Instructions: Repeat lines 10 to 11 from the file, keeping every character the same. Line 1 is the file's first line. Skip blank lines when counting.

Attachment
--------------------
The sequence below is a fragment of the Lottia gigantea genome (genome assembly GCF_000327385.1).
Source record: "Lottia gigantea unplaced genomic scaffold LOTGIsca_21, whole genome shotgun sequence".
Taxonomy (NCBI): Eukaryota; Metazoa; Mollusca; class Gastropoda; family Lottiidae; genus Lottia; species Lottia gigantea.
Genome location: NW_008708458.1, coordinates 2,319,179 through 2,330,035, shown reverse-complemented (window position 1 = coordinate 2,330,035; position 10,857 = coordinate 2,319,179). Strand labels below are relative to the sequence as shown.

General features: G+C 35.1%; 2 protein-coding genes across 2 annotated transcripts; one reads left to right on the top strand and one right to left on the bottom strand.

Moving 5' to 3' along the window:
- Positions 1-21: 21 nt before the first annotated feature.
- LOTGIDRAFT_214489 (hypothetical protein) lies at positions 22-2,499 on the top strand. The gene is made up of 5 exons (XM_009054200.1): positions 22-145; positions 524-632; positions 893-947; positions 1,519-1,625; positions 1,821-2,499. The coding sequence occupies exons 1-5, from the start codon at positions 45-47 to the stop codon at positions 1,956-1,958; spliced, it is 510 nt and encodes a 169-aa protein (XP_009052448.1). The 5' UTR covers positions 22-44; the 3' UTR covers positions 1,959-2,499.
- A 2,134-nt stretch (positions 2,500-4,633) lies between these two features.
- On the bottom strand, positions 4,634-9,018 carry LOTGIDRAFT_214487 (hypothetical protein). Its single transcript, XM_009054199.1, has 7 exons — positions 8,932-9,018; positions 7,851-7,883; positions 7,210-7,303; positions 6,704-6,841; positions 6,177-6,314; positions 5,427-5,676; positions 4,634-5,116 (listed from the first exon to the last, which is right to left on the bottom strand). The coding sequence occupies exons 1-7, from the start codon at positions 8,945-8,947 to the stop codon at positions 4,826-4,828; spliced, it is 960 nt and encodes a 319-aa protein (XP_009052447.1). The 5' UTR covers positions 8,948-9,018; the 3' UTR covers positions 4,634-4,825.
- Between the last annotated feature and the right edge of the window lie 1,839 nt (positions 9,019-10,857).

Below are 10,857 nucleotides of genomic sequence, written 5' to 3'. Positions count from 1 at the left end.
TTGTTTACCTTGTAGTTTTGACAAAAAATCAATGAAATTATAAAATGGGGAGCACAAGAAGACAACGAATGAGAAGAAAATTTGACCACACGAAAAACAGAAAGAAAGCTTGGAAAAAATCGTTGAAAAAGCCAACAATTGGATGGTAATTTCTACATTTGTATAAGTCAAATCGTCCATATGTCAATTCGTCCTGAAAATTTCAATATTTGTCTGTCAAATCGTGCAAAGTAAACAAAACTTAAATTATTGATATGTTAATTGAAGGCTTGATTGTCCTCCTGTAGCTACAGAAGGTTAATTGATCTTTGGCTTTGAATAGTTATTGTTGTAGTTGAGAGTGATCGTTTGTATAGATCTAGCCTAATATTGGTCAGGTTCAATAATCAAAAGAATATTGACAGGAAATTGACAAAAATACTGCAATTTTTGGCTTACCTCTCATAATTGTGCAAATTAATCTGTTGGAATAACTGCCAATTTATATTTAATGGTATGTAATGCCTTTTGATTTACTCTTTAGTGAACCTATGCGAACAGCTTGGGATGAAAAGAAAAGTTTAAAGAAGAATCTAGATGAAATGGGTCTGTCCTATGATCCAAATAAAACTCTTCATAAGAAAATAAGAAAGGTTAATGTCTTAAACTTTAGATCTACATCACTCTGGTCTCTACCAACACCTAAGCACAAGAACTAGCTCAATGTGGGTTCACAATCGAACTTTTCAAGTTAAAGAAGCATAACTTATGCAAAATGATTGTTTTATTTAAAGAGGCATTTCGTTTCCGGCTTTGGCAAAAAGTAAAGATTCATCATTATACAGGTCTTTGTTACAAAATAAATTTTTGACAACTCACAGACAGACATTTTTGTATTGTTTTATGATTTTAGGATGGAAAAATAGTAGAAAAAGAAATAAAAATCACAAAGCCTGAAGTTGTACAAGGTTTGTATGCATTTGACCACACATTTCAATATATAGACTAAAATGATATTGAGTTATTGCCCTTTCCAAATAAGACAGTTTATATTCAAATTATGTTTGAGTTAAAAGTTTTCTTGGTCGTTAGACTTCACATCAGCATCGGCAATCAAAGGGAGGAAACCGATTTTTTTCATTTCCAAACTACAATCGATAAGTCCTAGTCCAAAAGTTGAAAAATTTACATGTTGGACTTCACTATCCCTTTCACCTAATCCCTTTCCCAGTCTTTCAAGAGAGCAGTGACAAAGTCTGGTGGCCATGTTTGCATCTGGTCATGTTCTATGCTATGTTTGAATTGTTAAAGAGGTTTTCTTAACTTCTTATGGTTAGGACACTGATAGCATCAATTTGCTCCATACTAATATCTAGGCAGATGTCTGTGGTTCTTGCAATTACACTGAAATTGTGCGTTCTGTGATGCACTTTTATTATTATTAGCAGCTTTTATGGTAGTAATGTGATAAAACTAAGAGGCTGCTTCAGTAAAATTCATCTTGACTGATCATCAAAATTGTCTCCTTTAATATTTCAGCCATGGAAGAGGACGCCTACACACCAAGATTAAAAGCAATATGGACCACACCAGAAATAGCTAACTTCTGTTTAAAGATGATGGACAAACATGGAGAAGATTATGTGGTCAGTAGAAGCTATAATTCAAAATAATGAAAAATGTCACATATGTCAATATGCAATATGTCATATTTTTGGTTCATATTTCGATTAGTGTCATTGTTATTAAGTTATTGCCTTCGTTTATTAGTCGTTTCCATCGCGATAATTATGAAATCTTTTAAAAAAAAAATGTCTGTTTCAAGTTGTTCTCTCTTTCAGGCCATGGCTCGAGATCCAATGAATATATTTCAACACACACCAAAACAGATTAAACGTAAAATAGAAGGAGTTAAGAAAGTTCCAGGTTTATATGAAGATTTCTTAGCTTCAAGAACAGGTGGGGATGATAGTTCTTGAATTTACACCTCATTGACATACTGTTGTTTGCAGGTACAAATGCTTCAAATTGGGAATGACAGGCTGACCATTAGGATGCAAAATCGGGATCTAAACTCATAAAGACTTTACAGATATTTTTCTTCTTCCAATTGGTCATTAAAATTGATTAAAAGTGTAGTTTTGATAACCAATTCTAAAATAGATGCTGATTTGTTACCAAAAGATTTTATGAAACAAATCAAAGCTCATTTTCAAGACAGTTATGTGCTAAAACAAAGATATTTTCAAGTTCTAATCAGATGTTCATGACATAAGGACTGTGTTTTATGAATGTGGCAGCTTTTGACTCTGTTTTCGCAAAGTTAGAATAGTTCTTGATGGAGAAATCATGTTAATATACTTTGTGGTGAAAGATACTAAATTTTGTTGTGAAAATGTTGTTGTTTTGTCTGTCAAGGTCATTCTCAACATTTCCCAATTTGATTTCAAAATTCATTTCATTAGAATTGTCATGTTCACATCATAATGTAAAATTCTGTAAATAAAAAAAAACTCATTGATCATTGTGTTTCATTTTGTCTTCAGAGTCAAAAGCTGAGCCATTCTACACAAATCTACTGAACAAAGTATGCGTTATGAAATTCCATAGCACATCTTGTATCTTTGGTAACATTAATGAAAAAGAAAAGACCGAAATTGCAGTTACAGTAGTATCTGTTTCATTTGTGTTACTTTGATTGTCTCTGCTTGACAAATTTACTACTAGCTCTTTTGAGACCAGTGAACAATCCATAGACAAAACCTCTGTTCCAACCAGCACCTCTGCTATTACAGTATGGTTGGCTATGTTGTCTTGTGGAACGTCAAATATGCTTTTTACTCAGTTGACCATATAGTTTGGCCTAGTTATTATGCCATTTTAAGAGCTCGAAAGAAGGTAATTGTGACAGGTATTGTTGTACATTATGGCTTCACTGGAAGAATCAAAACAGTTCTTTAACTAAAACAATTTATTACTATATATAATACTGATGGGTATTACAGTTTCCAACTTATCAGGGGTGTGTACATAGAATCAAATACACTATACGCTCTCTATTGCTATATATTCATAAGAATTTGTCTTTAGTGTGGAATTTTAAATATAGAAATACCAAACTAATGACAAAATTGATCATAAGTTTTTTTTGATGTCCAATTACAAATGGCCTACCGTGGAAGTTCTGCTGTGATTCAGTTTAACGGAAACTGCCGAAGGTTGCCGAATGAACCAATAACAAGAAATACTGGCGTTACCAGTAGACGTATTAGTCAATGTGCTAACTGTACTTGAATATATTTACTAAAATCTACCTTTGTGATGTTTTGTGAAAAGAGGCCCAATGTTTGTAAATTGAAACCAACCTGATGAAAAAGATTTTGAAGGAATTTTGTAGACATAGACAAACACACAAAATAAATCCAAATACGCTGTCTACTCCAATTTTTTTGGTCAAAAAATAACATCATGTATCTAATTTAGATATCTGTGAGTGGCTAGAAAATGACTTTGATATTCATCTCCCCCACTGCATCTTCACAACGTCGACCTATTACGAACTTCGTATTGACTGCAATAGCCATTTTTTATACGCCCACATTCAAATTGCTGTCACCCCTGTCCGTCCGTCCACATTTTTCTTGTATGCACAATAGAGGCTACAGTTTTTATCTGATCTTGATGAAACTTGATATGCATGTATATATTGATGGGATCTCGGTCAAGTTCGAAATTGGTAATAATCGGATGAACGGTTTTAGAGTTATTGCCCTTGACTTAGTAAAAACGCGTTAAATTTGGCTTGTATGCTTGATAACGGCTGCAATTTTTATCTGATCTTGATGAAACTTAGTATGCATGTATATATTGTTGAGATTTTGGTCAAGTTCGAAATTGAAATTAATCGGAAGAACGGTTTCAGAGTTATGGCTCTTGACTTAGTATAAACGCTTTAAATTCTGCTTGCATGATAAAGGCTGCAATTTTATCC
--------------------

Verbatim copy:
- On the bottom strand, positions 4,634-9,018 carry LOTGIDRAFT_214487 (hypothetical protein). Its single transcript, XM_009054199.1, has 7 exons — positions 8,932-9,018; positions 7,851-7,883; positions 7,210-7,303; positions 6,704-6,841; positions 6,177-6,314; positions 5,427-5,676; positions 4,634-5,116 (listed from the first exon to the last, which is right to left on the bottom strand). The coding sequence occupies exons 1-7, from the start codon at positions 8,945-8,947 to the stop codon at positions 4,826-4,828; spliced, it is 960 nt and encodes a 319-aa protein (XP_009052447.1). The 5' UTR covers positions 8,948-9,018; the 3' UTR covers positions 4,634-4,825.
- Between the last annotated feature and the right edge of the window lie 1,839 nt (positions 9,019-10,857).